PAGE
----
The rearrest [recidivism] rate or level of risk shouldn't be the focus where the Internet is concerned. Most offenders are NOT abusing kids they don't have access to. Again, 0.92% of child sex abuse cases are committed by strangers. Offenders not at risk of abusing kids they don't have access to are not going on the Internet to lure kids away from their computer screens. Why focus attention on the majority of offenders who 1.) abused someone they knew, 2.) are Romeo & Juliet [Romeo & Romeo, etc] cases, 3.) are cases where someone was arrested 20 years ago and has been free of convictions or, 4.) were child pornography cases, where even some judges admit, there is NO empirical data that suggests a person convicted of possession of CP will sexually abuse a child?

Let's face it, condoms are not 'one size fits all.' Even the people who started it all [Jerry and Patty Wetterling] know it has gone too far and changes need to be made.


Posted by: Huh? | Jun 22, 2017 6:16:07 PM

It matters because the politicians and the general public will use any data they receive as gospel truth. No matter if it's correct or not.

It matters because the registered humans (and their families) who are being oppressed by these statutes have to live through all of the crap laws the politician create just to get a vote.

It matters because it's literal "hell" to fight a government who takes away a persons constitutional rights, even after their sentence is complete just because one justice made a grave error by quoting a phrase like "Frighting and High".....when no such fact ever existed.

It matters because....one day....sanity will return to our courts and legislators when they make laws that include safety and human/civil rights.

It matters because it's the correct way govern a society by have the truth sitting before you when you craft a bill.

Posted by: Book38 | Jun 22, 2017 9:19:26 PM

This amicus brief filed in Packingham provides some additional insights into the facts: http://www.scotusblog.com/wp-content/uploads/2016/12/15-1194_amicus-petitioner-ATSA.pdf.

Posted by: Amici | Jun 23, 2017 9:38:24 AM

Well, I was going to commment, but then I read the comment posted by: Huh? and he (or she) said everything that I would want to say about this.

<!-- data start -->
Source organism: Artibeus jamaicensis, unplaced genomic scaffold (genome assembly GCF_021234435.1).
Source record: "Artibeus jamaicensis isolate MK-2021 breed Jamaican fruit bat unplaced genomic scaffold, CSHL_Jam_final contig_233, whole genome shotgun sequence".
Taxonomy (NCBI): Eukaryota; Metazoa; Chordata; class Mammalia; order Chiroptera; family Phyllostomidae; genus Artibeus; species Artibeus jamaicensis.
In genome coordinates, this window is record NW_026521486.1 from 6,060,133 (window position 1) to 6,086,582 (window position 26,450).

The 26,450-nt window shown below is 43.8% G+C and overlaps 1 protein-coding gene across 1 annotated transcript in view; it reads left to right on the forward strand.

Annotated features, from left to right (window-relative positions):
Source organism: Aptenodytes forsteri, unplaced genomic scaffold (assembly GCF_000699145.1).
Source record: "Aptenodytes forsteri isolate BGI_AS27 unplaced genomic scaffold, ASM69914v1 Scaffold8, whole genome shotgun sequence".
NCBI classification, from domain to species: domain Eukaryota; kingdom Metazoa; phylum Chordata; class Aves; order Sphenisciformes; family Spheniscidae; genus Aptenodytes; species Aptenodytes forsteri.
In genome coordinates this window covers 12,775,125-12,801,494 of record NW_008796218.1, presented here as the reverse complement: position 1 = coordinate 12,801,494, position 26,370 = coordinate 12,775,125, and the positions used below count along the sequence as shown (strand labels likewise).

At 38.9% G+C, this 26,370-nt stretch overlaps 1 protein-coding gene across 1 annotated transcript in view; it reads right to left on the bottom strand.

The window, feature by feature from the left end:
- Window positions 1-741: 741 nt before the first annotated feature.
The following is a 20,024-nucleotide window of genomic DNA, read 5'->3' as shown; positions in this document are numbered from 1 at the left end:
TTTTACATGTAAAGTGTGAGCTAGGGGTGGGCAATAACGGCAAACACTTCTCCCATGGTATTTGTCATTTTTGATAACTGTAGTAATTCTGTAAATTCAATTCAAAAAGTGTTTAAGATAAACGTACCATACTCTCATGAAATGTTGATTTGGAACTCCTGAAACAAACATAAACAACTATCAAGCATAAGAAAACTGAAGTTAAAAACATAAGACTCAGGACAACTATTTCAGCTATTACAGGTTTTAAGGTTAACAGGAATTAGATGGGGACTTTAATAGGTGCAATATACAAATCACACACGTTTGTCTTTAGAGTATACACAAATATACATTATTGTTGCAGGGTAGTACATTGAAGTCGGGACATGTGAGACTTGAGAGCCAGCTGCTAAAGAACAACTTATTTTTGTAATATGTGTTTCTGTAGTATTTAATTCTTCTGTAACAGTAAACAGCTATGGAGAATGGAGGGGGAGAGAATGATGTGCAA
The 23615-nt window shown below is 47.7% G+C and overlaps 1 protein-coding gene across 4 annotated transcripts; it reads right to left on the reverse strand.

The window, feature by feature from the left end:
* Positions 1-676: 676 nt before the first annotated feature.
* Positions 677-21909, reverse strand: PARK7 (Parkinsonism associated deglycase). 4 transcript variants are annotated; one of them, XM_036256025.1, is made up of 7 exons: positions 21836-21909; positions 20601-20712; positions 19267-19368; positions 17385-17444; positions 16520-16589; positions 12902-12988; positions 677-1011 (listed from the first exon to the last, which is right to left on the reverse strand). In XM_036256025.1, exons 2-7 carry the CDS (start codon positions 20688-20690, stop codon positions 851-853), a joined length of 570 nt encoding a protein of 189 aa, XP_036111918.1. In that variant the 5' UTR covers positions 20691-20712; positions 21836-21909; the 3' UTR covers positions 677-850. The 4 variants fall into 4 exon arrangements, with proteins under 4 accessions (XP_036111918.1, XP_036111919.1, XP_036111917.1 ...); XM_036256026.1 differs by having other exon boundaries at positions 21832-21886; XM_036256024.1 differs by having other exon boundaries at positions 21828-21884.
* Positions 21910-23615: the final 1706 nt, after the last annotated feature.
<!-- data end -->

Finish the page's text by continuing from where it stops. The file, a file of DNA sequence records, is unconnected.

Alito's comment was mistaken and based on false data and false belief.

Sex offender registries are extra punishments and any claim that they are instead based on public safety is completely false, as hundreds of studies done over the past 4 decades show unequivocally (and as some on this comment thread have made reference to).

There is no public safety benefit to sex offender registries and substantial societal damage done by them.

Lastly, Doug is right. Men who molest boys, especially not in the family (like teachers, priests, etc.) have been revealed to be the most intransigent molesters: a true fixation that society should be aware of.

But there are already harsh laws against that type of illegal sexual activity. So again, a registry is some kind of attempt at preventing future crime.

The saying when guns are outlawed only outlaws will have guns comes to mind here. A fixated boy molestor will move continually if stymied in one area. Registering will not stop him. An otherwise law-abiding sex offender of the type mentioned above by Huh? will register and be revealed to everyone in his or her community as a predator child molester (that's truly what the public believes you are if you are on the registry no matter what your offense).

Doug, there are laws against illegal sex. If a truly fixated individual continues to break those laws then the commensurate punishment should go up. There is still no need for an SO registry.

Even for the worst.

Posted by: Stephen Douglas | Jun 23, 2017 9:58:48 AM


None of what you said matters when you don't read comments posted.

My entire point was that the laws, all of them, are ineffective because thye don't address any issue. If the majority of cases a committed by a person within a child's circle, how will any registry or any law that purports to protect kids be effective? If the person most likely to molest a child isn't already on the registry, lives in the home, or is a trusted friend or neighbor, then the issue is access.


Posted by: Huh? | Jun 23, 2017 4:56:56 PM

If the U.S. is a nation based upon constitutional democracy And
Legit interest > constitutional prohibition. No real nation exists!

Posted by: Tim Lawver | Jun 23, 2017 5:52:58 PM

Packingham proves the idea mentioned above. The bar on his FB access by N.C. proves that state legislators overwhelmingly approved of unconstitutional law. Trail judge had the opportunity to dismiss on grounds given it was properly raised, He/she DENIED stated request.

SCOTUS ruling here makes Trial Judge and Majority in SCONC were both in error. So in fact, no state/nation of constitutional basis was in hand for Mr. Packingham, or anyone else for that matter, at least in real time.

If people are required to follow their leadership, then they are required to act unconstitutionally and they WILL.

Posted by: Tim Lawver | Jun 23, 2017 7:10:28 PM